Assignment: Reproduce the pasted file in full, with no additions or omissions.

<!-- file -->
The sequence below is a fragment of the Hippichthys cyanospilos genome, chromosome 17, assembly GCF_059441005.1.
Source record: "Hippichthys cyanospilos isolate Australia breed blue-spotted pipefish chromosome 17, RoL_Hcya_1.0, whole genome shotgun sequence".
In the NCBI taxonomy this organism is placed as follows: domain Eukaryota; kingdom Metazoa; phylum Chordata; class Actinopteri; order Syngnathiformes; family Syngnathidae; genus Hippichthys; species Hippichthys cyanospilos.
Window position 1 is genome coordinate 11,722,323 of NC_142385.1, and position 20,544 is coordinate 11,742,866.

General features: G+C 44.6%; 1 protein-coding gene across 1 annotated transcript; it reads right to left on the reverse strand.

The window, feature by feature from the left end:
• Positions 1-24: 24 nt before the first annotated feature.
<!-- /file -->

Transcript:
The sequence below is a fragment of the Hippichthys cyanospilos genome, chromosome 17, assembly GCF_059441005.1.
Source record: "Hippichthys cyanospilos isolate Australia breed blue-spotted pipefish chromosome 17, RoL_Hcya_1.0, whole genome shotgun sequence".
In the NCBI taxonomy this organism is placed as follows: domain Eukaryota; kingdom Metazoa; phylum Chordata; class Actinopteri; order Syngnathiformes; family Syngnathidae; genus Hippichthys; species Hippichthys cyanospilos.
Window position 1 is genome coordinate 11,722,323 of NC_142385.1, and position 20,544 is coordinate 11,742,866.

General features: G+C 44.6%; 1 protein-coding gene across 1 annotated transcript; it reads right to left on the reverse strand.

The window, feature by feature from the left end:
• Positions 1-24: 24 nt before the first annotated feature.